Aftermath of the assassination
Despite the initial public reaction, the government brought swift justice, soon encouraged by the public as well.
The conspirators had given little thought to the repercussions of their crime, and were apprehended within days. Visconti and Olgiati were soon found and executed, as was the servant of Lampugnani who had participated in the slaying. The executions took place in a public ceremony that culminated in the display of their corpses as a warning to others.
Evidence from the conspirators' confessions indicated that the assassins had been encouraged by the humanist Cola Montano, who had left Milan some months before, and who bore malice against the duke for a public whipping some years before. While being tortured, Olgiati also uttered the famous words, "Mors acerba, fama perpetua, stabit vetus memoria facti" (Death is bitter, but glory is eternal, the memory of my deed will endure).
Similar elements indicate that this assassination was likely influential in the Pazzi Conspiracy, a subsequent attempt to dethrone the Medici family in Florence and to replace them with Girolamo Riario.
With his second wife, Bona of Savoy, Sforza had four children:
- Gian Galeazzo Sforza (1469–1494), who became duke upon his father's death; he married his cousin Isabella of Aragon, Duchess of Milan and had issue
- Hermes Maria Sforza (1470–1503), Marquis of Tortona
- Bianca Maria Sforza (1472–1510), who married Philibert I, Duke of Savoy and Maximilian I, Holy Roman Emperor
- Anna Sforza (1476–1497), who married Alfonso I d'Este
With his mistress Lucrezia Landriani, he had at least one illegitimate daughter:
- Caterina Sforza, who married 3 times: Girolamo Riario; Giacomo Feo; and Giovanni de' Medici il Popolano
- Sforza reportedly had at least 4 other illegitimate children by Lucrezia, and 1 other child by another woman. http://www.kleio.org/en/history/famtree/sforza/631.html
- Martines, Lauro (2003). April Blood: Florence and the Plot Against the Medici. New York: Oxford UP.
- Belotti Bortolo. Il Dramma di Gerolamo Olgiati; Milano; 1929
- Tobias Daniels, Umanesimo, congiure e propaganda politica. Cola Montano e l’Oratio ad Lucenses, Rome 2015 (RR inedita 63. saggi).
- Niccolò Machiavelli's Florentine Histories, Book VII Chapter VI
In the short film series, Assassin's Creed: Lineage (a live-action short film set in the Assassin's Creed videogame franchise), the Duke's assassination is depicted with some liberties, with the protagonist Giovanni Auditore arriving only in time to see Lampugnani stab Sforza in the abdomen. Lampugnani would be cornered and killed by one of Sforza's guards, but Auditore found a Venetian coin on the body prompting him to continue an investigation. Neither Sforza nor his assassins were identified by name in Lineage, Sforza only referred to as the Duca di Milano.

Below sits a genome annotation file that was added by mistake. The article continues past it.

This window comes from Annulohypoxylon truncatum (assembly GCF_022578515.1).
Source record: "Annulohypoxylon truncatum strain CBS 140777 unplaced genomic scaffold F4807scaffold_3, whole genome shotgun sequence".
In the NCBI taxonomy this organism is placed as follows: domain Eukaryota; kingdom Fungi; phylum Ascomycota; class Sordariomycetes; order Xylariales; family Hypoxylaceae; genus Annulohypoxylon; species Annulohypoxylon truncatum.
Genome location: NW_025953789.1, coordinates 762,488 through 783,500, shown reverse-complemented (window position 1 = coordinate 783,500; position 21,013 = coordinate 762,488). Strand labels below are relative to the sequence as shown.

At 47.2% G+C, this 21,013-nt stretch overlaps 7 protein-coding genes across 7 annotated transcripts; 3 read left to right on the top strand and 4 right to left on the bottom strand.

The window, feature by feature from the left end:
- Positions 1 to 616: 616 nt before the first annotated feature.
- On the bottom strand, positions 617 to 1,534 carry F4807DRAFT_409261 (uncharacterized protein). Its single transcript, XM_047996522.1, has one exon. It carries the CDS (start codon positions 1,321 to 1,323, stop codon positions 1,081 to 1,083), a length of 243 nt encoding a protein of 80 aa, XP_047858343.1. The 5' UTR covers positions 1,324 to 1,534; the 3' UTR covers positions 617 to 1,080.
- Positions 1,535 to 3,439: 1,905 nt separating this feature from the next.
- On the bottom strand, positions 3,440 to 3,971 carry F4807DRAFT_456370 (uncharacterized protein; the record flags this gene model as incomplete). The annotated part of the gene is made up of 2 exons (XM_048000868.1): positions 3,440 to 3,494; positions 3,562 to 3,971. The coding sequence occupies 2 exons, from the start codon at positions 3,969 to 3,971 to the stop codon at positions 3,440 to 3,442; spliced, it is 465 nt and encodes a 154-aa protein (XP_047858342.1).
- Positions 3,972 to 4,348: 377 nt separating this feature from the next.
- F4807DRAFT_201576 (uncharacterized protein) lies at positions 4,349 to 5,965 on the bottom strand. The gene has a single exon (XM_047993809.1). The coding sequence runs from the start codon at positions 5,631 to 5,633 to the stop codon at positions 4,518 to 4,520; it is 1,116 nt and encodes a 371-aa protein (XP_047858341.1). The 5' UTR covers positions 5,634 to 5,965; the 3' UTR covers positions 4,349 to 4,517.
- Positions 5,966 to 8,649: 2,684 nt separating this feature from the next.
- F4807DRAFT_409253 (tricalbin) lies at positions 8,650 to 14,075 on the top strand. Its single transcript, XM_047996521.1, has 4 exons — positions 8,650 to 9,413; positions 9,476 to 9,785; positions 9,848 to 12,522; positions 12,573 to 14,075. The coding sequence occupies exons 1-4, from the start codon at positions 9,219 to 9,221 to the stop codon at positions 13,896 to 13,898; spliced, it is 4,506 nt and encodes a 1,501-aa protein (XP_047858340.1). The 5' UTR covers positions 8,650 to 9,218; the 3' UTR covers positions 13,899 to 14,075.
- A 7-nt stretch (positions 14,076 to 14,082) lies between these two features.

In the Assassin's Creed II video game, a letter from Giovanni Auditore to Lorenzo de' Medici mentions the assassination, and both Lineage and Assassin's Creed II attribute it to Rodrigo Borgia, who would also mastermind the Pazzi Conspiracy.
"The Scarlet Contessa" (Jeanne Kalogridis, 2010) is a historical fiction novel that follows a girl in the household of Galeazzo, serving as a lady-in-waiting to his second wife Bona.
In The Borgias television series, Caterina Sforza tells Cesare Borgia that her father lost one eye in battle and afterwards his nose occluded his vision, so he sliced it off. While there is no record of this happening to Galeazzo Maria Sforza in real life, this was presumably based on what happened to Federico da Montefeltro, Duke of Urbino.
The Duke's assassination is the catalyst for the action in the Da Vinci's Demons television series, where he is depicted to be in his late 40s (while Sforza was actually 32 when he was killed), played by Hugh Bonneville. He is depicted as having had spent the night with a boy. His assassination erroneously takes place on Palm Sunday of 1477, which, on that year, fell on 30 March, about three months after his real-life death on 26 December 1476.
Galeazzo Maria SforzaBorn: 24 January 1444 Died: 26 December 1476
Francesco I Sforza
|Duke of Milan
Gian Galeazzo Sforza